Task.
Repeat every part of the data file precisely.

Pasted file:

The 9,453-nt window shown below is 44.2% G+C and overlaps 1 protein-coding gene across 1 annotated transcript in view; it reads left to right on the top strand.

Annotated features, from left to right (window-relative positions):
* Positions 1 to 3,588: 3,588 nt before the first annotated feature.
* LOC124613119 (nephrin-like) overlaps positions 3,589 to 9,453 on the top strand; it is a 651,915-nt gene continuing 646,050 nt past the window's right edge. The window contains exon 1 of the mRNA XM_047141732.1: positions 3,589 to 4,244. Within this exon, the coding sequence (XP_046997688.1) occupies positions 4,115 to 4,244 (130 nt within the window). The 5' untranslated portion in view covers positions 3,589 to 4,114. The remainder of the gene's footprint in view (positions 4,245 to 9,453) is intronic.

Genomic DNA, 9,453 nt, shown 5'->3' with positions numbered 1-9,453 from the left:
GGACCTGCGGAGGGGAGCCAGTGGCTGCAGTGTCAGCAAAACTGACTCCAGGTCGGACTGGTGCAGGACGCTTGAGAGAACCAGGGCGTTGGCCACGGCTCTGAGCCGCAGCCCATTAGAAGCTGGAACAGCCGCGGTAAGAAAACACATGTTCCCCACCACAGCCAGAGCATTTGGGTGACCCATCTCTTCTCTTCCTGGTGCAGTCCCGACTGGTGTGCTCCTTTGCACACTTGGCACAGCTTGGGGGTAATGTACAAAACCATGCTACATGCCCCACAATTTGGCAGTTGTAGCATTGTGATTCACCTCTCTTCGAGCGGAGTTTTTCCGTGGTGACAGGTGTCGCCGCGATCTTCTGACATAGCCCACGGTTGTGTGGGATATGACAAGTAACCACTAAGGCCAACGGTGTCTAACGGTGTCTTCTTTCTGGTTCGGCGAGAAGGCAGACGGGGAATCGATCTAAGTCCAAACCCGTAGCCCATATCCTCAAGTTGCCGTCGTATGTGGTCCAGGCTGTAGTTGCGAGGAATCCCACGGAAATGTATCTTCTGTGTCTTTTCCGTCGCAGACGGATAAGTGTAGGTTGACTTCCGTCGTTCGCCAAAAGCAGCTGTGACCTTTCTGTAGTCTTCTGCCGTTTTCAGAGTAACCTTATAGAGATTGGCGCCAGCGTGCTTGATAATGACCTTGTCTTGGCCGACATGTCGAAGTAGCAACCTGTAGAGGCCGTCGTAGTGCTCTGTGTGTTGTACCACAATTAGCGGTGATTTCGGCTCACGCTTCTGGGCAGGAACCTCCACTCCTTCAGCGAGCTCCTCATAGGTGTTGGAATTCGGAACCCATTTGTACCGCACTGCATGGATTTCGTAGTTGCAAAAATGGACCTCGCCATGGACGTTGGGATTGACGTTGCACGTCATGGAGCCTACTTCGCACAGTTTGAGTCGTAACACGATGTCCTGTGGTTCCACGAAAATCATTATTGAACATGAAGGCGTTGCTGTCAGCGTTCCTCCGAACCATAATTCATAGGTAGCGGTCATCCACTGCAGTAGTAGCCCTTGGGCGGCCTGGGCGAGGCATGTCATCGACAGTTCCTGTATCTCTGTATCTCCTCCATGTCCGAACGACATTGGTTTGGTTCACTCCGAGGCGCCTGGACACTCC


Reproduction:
The 9,453-nt window shown below is 44.2% G+C and overlaps 1 protein-coding gene across 1 annotated transcript in view; it reads left to right on the top strand.

Annotated features, from left to right (window-relative positions):
* Positions 1 to 3,588: 3,588 nt before the first annotated feature.
* LOC124613119 (nephrin-like) overlaps positions 3,589 to 9,453 on the top strand; it is a 651,915-nt gene continuing 646,050 nt past the window's right edge. The window contains exon 1 of the mRNA XM_047141732.1: positions 3,589 to 4,244. Within this exon, the coding sequence (XP_046997688.1) occupies positions 4,115 to 4,244 (130 nt within the window). The 5' untranslated portion in view covers positions 3,589 to 4,114. The remainder of the gene's footprint in view (positions 4,245 to 9,453) is intronic.

Genomic DNA, 9,453 nt, shown 5'->3' with positions numbered 1-9,453 from the left:
GGACCTGCGGAGGGGAGCCAGTGGCTGCAGTGTCAGCAAAACTGACTCCAGGTCGGACTGGTGCAGGACGCTTGAGAGAACCAGGGCGTTGGCCACGGCTCTGAGCCGCAGCCCATTAGAAGCTGGAACAGCCGCGGTAAGAAAACACATGTTCCCCACCACAGCCAGAGCATTTGGGTGACCCATCTCTTCTCTTCCTGGTGCAGTCCCGACTGGTGTGCTCCTTTGCACACTTGGCACAGCTTGGGGGTAATGTACAAAACCATGCTACATGCCCCACAATTTGGCAGTTGTAGCATTGTGATTCACCTCTCTTCGAGCGGAGTTTTTCCGTGGTGACAGGTGTCGCCGCGATCTTCTGACATAGCCCACGGTTGTGTGGGATATGACAAGTAACCACTAAGGCCAACGGTGTCTAACGGTGTCTTCTTTCTGGTTCGGCGAGAAGGCAGACGGGGAATCGATCTAAGTCCAAACCCGTAGCCCATATCCTCAAGTTGCCGTCGTATGTGGTCCAGGCTGTAGTTGCGAGGAATCCCACGGAAATGTATCTTCTGTGTCTTTTCCGTCGCAGACGGATAAGTGTAGGTTGACTTCCGTCGTTCGCCAAAAGCAGCTGTGACCTTTCTGTAGTCTTCTGCCGTTTTCAGAGTAACCTTATAGAGATTGGCGCCAGCGTGCTTGATAATGACCTTGTCTTGGCCGACATGTCGAAGTAGCAACCTGTAGAGGCCGTCGTAGTGCTCTGTGTGTTGTACCACAATTAGCGGTGATTTCGGCTCACGCTTCTGGGCAGGAACCTCCACTCCTTCAGCGAGCTCCTCATAGGTGTTGGAATTCGGAACCCATTTGTACCGCACTGCATGGATTTCGTAGTTGCAAAAATGGACCTCGCCATGGACGTTGGGATTGACGTTGCACGTCATGGAGCCTACTTCGCACAGTTTGAGTCGTAACACGATGTCCTGTGGTTCCACGAAAATCATTATTGAACATGAAGGCGTTGCTGTCAGCGTTCCTCCGAACCATAATTCATAGGTAGCGGTCATCCACTGCAGTAGTAGCCCTTGGGCGGCCTGGGCGAGGCATGTCATCGACAGTTCCTGTATCTCTGTATCTCCTCCATGTCCGAACGACATTGGTTTGGTTCACTCCGAGGCGCCTGGACACTCC